Anyone with even a rudimentary knowledge of money laundering techniques knows that this proposed law opens a hole in anti-money laundering large enough to drive a truck, laden with a trillion dollars in criminal proceeds, through it. I understand that the Congressman believes that payday lenders are currently being unfairly targeted by Federal investigators and regulators, but open the gateway for MSB money laundering is not exactly the way to do it. Please review the bill yourself, and call your elected representative, to advise him that this bill could undo decades of AML/CFT legislation. It is an absurd response to the efforts of regulators and law enforcement to rein in a usurious, predatory industry. Frankly, payday loans should be abolished, Mr. Congressman, unless the lenders clean up their practices.

Wednesday, August 27, 2014


The "search engine" you see above you is not available, unless you are a government law enforcement agency; known as ICReach, it accesses a collection of over 850 billion records,  all collected and maintained by the National Security Administration (NSA). The Google-like program allows US law enforcement to reach domestic records without a subpoena or court order, according to a number of sources that report on personal data and privacy.

It has a direct impact upon all of us in compliance, because confidential legal communications with your bank's outside counsel, the identity of a whistle blower who is giving you incriminating information on a client, user names and passwords that you are sending to correspondents, and any number of proprietary, confidential and restricted information, and client details, that you handle each day, in the performance of your job, can be accessed by numerous law enforcement agencies, without any judicial oversight. It makes the use of a trusted courier relevant, for important documents.  

If your reply is that they cannot use that information, because it was illegally obtained, think again. Many law enforcement agencies are adept at what its known as parallel construction, the attribution of intelligence to a known, legitimate source, such as a confidential informant. The illegally-obtained information is then said to have come from the legal source. Some commentators refer to this practice as information laundering, which is an appropriate designation.

Should you alter your present practices ? We cannot say, but we can no longer confidently communicate domestically, without the threat of interception. Though designed for counter-terrorism investigations, such resources are ripe for abuse. Big Brother is indeed watching.


Today's OFAC Civil Penalties notice* provides an important lesson for banks that rely upon their software to do it all. Sometimes that jack-of-all-trades software you are using is not as all-inclusive as you think. Have you ever checked it ?

Branch Banking & Trust Co., known to the public as BB&T, was processing a wire transfer for $25,000, for a Sudanese national that the bank determined was not a Specially Designated National, but the bank's AML/CFT software failed to record it when the officer input "Sudanese" into the program; the software could not accept that notation.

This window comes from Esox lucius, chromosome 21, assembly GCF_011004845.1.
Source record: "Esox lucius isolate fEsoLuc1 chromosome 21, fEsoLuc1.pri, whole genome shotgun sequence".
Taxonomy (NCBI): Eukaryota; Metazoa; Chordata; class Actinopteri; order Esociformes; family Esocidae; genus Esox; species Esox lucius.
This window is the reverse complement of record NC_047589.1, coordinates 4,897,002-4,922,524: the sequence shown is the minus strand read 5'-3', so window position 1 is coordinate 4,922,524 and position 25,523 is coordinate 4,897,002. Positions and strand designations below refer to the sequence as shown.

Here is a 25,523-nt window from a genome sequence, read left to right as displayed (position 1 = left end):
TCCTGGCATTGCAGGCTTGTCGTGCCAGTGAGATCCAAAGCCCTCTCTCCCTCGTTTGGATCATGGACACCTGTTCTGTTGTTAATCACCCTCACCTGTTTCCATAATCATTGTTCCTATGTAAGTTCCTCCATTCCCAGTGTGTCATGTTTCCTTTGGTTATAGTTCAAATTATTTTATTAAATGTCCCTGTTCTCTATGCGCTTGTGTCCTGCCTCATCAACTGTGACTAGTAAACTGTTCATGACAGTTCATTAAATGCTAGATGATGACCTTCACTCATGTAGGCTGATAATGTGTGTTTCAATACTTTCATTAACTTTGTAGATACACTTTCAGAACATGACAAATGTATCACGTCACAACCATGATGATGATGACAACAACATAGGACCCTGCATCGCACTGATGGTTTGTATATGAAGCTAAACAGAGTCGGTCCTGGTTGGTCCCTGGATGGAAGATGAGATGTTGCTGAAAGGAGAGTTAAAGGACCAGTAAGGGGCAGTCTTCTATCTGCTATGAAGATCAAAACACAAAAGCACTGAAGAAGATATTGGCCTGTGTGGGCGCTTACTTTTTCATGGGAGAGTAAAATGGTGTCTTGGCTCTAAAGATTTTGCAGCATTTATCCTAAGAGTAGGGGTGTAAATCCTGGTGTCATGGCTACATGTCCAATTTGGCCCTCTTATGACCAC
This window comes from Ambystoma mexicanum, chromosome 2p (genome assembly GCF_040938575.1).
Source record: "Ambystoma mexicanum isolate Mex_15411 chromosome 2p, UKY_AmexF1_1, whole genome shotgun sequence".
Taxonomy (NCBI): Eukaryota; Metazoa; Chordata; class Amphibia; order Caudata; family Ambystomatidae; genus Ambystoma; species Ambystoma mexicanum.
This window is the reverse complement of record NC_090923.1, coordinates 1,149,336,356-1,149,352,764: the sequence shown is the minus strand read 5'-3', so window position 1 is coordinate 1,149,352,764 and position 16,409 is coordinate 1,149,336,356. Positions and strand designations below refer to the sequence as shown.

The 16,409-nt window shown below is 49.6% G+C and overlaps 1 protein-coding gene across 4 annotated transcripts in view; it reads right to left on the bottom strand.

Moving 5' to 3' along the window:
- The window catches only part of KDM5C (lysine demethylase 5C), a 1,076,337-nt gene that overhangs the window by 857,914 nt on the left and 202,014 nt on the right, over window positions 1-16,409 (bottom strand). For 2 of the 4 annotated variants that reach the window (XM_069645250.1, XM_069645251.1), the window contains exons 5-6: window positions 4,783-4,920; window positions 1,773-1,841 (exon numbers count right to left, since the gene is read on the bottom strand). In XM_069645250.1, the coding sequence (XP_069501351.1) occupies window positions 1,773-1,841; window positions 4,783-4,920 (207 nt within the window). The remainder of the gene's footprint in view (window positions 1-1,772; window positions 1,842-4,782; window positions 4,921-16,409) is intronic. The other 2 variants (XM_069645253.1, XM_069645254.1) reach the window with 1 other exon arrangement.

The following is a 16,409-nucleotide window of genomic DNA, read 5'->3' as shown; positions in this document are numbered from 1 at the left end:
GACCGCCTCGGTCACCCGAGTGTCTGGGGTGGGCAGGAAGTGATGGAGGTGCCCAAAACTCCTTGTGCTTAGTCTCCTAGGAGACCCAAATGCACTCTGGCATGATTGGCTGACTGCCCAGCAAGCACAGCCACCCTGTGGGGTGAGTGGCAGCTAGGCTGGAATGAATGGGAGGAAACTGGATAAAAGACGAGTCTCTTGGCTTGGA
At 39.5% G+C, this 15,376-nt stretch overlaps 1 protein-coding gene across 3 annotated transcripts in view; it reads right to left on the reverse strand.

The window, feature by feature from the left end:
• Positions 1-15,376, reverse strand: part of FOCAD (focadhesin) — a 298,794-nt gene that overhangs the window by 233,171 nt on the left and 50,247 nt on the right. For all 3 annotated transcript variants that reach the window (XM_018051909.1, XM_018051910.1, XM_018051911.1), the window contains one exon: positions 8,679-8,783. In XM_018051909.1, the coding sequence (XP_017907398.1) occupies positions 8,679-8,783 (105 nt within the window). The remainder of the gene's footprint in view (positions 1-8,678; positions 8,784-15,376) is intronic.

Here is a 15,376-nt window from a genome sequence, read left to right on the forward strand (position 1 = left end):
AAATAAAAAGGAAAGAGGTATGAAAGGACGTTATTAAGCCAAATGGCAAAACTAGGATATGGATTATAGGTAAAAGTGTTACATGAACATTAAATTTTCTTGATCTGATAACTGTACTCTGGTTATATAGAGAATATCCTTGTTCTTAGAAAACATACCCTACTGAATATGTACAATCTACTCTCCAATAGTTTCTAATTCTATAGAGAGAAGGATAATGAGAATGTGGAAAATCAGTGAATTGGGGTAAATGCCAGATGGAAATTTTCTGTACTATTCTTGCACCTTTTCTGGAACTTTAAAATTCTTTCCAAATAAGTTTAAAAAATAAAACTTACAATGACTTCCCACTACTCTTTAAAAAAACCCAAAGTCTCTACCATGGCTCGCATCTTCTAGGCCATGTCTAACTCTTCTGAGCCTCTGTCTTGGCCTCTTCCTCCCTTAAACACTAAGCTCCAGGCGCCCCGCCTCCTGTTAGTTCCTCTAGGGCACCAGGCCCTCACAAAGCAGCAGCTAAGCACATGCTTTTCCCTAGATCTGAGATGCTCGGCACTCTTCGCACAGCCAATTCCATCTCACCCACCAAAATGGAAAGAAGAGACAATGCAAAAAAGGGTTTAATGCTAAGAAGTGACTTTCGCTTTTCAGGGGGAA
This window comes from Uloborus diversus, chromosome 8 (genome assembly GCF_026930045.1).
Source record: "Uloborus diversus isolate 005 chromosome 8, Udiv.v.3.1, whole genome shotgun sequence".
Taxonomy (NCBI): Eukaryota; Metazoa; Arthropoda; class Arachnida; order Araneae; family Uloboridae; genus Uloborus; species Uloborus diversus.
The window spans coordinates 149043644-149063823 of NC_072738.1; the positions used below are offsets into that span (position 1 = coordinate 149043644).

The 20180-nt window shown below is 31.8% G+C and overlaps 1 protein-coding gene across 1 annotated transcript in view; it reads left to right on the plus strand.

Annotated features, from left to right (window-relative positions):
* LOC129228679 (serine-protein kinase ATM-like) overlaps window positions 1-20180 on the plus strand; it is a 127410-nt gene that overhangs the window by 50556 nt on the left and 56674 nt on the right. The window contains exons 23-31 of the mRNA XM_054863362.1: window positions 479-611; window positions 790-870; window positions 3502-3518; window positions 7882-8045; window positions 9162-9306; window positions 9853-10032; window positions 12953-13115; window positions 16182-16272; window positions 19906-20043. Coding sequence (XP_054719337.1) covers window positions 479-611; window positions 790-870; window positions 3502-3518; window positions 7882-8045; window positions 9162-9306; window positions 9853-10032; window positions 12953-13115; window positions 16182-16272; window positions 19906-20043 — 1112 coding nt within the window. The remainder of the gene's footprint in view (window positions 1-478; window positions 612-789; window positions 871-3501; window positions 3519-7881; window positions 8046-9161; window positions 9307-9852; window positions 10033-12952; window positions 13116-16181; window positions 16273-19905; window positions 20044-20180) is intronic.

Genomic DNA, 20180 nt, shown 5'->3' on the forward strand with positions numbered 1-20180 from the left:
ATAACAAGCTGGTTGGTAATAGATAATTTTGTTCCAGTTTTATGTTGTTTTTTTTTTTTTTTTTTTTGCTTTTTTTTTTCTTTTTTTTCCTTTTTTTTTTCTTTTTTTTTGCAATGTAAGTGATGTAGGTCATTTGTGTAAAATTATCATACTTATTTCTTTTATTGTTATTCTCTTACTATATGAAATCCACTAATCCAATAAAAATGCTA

Why is this important ? It appears that the software in use by the bank could not flag any country sanctions information; OFAC pointedly listed Cuba, Myanmar/Burma, Iran and Sudan as examples that the program was not set up to record, report, or note, for any purpose. The software was deemed by OFAC to be inadequate with regard to the sanctions screening process.  Why wasn't this caught by compliance ?

The fine was minimal: $19,125, but the reputation damage sustained by being named & shamed on the OFAC CivPen list is serious; We all read those postings, and when we learn that a major bank has never checked its software to ensure that it kicked out potential sanctions violations, that bank's status in the industry suffers, and law enforcement agencies may check to see that there aren't any other problems over there.


Francisco Illarramendi
John Carney, the BakerHostetler partner who is the court-appointed Receiver in the Michael Kenwood Corp. hedge fund Ponzi scheme case, managed by its indicted operator, Francisco Illarramendi, has stipulated with the attorneys for defendant Moris Beacha, against whom carney had a $171m civil suit pending, to dismiss the civil action, against Beracha, and all related corporate defendants, with prejudice. This is a strangerturn of events, for which there is no publicly-available explanation.

The defendants, who were to have filed an Answer to the amended complaint by August 11, never responded, and we are unable to learn what their defenses were. We do not know whether there was a monetary settlement in the civil action, as searches of both the pleadings in the court file, as well as the original SEC suit, wherein Attorney Carney was appointed Receiver, are silent on any financial settlement.

Morris Beracha
Mr. Beracha, it is alleged by the receiver, kept Illarramendi's hedge fund afloat, by the infusion OF funds, when they were desperately needed to keep the Ponzi scheme solvent. The circumstances under which the dismissal was entered remain unknown at this time. There may be a confidential settlement in place, in which case, we will remain in the dark. It is also possible that Mr. Carney was unable to obtain sufficient evidence to link Beracha to the Ponzi scheme, and chose not to continue the suit.
John Carney, Esq.

 Also still a puzzle is the scope of the role played by the enigmatic Spanish investor, Javier José Ardura Gomez. If you are not familiar with this aspect of the Illarramendi scandal, you can access the complete text of our earlier article here*.